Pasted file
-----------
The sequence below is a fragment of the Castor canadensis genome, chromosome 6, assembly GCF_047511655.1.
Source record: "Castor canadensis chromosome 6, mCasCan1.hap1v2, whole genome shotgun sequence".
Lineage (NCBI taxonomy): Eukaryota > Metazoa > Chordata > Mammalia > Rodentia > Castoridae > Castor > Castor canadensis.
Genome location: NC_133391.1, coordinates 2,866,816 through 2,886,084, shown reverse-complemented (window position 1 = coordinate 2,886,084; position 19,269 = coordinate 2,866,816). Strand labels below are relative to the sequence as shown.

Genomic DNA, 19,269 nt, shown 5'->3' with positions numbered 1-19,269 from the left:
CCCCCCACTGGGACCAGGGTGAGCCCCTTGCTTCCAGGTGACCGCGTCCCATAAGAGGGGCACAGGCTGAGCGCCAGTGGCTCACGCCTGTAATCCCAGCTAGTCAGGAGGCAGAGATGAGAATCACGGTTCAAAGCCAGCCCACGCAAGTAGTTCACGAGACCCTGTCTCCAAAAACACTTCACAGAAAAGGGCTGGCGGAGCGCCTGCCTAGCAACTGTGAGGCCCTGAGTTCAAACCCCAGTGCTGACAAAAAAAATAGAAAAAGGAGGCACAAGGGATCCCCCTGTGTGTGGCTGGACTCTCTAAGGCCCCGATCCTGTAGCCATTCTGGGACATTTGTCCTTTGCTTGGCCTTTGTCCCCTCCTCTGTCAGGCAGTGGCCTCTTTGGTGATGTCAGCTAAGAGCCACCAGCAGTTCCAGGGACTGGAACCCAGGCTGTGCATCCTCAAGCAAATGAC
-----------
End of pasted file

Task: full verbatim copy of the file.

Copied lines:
The sequence below is a fragment of the Castor canadensis genome, chromosome 6, assembly GCF_047511655.1.
Source record: "Castor canadensis chromosome 6, mCasCan1.hap1v2, whole genome shotgun sequence".
Lineage (NCBI taxonomy): Eukaryota > Metazoa > Chordata > Mammalia > Rodentia > Castoridae > Castor > Castor canadensis.
Genome location: NC_133391.1, coordinates 2,866,816 through 2,886,084, shown reverse-complemented (window position 1 = coordinate 2,886,084; position 19,269 = coordinate 2,866,816). Strand labels below are relative to the sequence as shown.

Genomic DNA, 19,269 nt, shown 5'->3' with positions numbered 1-19,269 from the left:
CCCCCCACTGGGACCAGGGTGAGCCCCTTGCTTCCAGGTGACCGCGTCCCATAAGAGGGGCACAGGCTGAGCGCCAGTGGCTCACGCCTGTAATCCCAGCTAGTCAGGAGGCAGAGATGAGAATCACGGTTCAAAGCCAGCCCACGCAAGTAGTTCACGAGACCCTGTCTCCAAAAACACTTCACAGAAAAGGGCTGGCGGAGCGCCTGCCTAGCAACTGTGAGGCCCTGAGTTCAAACCCCAGTGCTGACAAAAAAAATAGAAAAAGGAGGCACAAGGGATCCCCCTGTGTGTGGCTGGACTCTCTAAGGCCCCGATCCTGTAGCCATTCTGGGACATTTGTCCTTTGCTTGGCCTTTGTCCCCTCCTCTGTCAGGCAGTGGCCTCTTTGGTGATGTCAGCTAAGAGCCACCAGCAGTTCCAGGGACTGGAACCCAGGCTGTGCATCCTCAAGCAAATGAC